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Lesson’s Learned at The Bruery’s Headline Event

This Saturday, a contingent of the H&H Collective visited Orange, California for The Bruery’s annual Reserve Society Initiation Party.  Tickets to this event were collected by dropping two bills for The Bruery’s Reserve Membership or being a plus one of one of these high-rollers.   Twenty-three of So-Cal’s diamond brewery’s rarest productions were flowing freely out of taps guarded by lock and key.  Unfortunately, expletives of frustration and anger were also flowing freely out of attendees’ mouths after waiting in 1 hour lines to receive 2oz pours of these beers.   To put it nicely, this logistical nightmare made waiting in a 2-hour “It’s a Small World” line for the third time in one Disneyland visit seem like a worthwhile investment of time.   The beer served at the event, including The Bruery’s 18% Chocolate Rain and Melange #3, fell under the “once in a lifetime” category.   If it takes what seemed like a lifetime standing in line to try these brews, I’m not going to lose any sleep over not trying them again.     

For more information on the event itself, check your second favorite beer blog for violent rants and an official apology from Bruery owner Patrick Rue.  We at H2 would like to remove ourselves from this slamjam and speak of a lesson learned at the event.  At a dog-eat-dog booze gather, we at Hooch & Hops learned that sharing is survival.  In order to endure this event, members of the group adopted a divide and conquer approach.  We had folks waiting in the Chocolate Rain line, the “nobody really wants those beers, but get them anyways” line, the bathroom line, even the Vegan Taco Truck line.  Free agents not currently in line would scramble to whatever sentry had reached the front of a queue and squeeze in to fill up on whatever came dripping out of the tap, flying out the roach coach window, or… going in to the bathroom.  Mass sharing of purloined goods would promptly commence.  It was cheating, but this was an every man for himself event and cutthroat tactics were embraced by all. Instead of waiting in lines for one tasting, H&H members simultaneously waited in 6 lines for dozens of tastings.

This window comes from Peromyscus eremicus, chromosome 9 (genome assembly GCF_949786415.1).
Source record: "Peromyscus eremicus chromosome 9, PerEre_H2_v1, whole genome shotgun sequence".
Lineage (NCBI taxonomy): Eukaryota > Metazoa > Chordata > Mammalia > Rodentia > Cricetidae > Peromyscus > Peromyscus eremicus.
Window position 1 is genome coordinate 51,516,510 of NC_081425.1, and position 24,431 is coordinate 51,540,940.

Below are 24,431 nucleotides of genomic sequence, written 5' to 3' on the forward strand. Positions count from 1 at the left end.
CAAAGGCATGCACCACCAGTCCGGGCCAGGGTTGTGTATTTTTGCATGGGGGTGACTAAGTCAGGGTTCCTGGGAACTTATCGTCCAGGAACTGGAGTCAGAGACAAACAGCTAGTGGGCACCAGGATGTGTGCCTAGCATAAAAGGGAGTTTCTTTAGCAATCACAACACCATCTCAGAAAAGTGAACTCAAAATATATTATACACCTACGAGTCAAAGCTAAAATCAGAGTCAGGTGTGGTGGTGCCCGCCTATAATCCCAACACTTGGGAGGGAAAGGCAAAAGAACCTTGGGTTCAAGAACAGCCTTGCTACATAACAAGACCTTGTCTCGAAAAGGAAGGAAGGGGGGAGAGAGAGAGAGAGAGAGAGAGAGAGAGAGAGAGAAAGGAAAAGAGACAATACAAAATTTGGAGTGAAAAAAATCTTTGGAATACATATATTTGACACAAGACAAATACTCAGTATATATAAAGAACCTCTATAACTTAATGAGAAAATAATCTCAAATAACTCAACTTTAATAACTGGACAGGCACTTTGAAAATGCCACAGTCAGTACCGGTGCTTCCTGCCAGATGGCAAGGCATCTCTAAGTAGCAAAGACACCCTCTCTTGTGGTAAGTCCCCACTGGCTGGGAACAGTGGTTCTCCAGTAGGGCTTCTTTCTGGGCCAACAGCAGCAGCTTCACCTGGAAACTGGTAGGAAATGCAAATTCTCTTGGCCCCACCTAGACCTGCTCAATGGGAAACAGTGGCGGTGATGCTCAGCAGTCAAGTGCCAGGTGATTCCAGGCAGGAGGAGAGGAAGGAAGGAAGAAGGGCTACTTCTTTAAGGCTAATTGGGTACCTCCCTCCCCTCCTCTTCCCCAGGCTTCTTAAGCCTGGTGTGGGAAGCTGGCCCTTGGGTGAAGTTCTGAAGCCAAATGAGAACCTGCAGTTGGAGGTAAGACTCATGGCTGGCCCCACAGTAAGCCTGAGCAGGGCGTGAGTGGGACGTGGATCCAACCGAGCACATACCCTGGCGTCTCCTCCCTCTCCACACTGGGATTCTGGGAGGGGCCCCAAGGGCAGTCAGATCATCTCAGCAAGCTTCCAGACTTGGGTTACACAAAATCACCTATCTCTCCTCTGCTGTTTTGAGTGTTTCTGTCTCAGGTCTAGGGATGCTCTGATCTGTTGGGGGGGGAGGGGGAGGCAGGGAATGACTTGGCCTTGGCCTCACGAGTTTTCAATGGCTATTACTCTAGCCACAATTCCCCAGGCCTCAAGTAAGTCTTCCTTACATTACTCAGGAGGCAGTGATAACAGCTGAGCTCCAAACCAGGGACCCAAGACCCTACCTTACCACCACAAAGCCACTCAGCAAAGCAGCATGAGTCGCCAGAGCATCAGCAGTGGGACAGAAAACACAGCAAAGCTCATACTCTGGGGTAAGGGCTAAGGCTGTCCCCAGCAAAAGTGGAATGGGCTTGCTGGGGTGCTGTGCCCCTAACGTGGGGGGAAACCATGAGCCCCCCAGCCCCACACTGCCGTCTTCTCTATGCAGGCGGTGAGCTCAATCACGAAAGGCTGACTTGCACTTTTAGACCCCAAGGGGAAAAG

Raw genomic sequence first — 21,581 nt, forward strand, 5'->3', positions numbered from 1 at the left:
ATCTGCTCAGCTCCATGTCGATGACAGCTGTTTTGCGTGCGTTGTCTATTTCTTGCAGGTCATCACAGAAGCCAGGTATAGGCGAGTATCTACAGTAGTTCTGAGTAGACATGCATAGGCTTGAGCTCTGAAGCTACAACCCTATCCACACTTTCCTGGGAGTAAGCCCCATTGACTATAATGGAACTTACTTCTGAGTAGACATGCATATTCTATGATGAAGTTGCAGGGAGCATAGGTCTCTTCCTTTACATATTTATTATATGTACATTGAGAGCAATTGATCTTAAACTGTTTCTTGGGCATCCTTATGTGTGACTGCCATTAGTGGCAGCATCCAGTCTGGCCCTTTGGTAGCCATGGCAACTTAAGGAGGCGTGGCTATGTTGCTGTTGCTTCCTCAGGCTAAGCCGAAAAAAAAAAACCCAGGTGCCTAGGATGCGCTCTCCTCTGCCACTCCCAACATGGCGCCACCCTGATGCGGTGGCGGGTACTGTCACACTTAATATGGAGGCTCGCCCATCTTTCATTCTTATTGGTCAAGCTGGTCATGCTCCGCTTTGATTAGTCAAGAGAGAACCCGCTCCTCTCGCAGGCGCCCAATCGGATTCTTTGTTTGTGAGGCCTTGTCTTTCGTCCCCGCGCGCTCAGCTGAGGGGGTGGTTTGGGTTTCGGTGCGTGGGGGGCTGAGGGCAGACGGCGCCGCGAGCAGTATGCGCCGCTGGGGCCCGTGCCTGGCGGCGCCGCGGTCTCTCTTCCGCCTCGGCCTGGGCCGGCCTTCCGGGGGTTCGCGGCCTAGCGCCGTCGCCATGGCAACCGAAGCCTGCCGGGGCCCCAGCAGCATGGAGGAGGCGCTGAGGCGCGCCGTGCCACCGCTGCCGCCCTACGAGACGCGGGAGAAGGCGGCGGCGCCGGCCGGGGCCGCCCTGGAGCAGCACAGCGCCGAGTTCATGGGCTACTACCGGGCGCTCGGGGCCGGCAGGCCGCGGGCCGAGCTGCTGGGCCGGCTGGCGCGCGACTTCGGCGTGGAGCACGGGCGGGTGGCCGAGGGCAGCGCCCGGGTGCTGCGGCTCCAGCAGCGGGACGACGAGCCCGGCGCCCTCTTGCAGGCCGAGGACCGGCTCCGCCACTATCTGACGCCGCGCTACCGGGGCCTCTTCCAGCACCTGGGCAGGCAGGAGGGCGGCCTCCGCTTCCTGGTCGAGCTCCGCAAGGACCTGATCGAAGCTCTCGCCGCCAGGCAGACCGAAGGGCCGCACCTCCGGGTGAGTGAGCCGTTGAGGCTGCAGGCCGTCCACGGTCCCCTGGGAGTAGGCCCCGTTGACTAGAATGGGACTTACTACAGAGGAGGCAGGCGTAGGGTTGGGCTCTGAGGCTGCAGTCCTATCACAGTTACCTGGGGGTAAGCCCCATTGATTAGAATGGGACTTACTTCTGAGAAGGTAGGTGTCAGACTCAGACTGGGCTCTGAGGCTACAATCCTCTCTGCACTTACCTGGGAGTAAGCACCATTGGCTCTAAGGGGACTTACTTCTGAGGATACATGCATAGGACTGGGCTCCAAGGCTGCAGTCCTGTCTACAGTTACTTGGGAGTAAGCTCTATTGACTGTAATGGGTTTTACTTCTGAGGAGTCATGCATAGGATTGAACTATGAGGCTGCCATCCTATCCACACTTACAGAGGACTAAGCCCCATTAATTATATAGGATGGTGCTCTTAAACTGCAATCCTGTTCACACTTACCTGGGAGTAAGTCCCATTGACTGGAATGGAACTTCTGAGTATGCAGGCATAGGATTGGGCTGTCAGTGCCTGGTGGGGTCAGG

After sharing food truck cuisine, 2oz samples, and good will with many, I walked away with a head cold and a hangover.  I probably wouldn’t have had either of these if I didn’t have friends to infect me with both winter germs and alcohol.  I also wouldn’t have had the chance to try dozens of flavors that I will never try again;  I wouldn’t have gotten my money’s worth;  and, I wouldn’t have been able to enjoy what was, logistically, a complete cluster. 

Because of sharing, I will not be one of the hundreds of zealots tearing The Bruery apart on beer blogs for poor forecasting of attendance and crowd dynamics.  Along  with stumbling away convinced that The Bruery is producing some of the best Belgian inspired ales in the United States, I also walked away convinced that life lessons can be found in 2oz pours of 36-proof brew.   Drink Better, and share a few of The Bruery’s more available offerings.

Mischief-

At 8.5% ABV, Mischief is a Hoppy Belgian-Style Golden Strong Ale. This wickedly good golden ale is fiendishly dry-hopped with American hops to add a layer of complexity and mystery to its fruity, dry Belgian-style character. Citrus and resin diabolically combine with ripe melon, pear and slight peppery spice in a precariously effervescent mixture. 

 

 

 

Saison Rue-

Saison Rue is an unfiltered, bottle conditioned, Belgian/French-style farmhouse ale. This is a beer of subtlety and complexity, with malted rye, spicy, fruity yeast notes, biscuit-like malt backbone, and a slight citrus hop character. With age, this beer will dry out and will become more complex with rustic notes of leather and earth from the contribution of a wild yeast strain.



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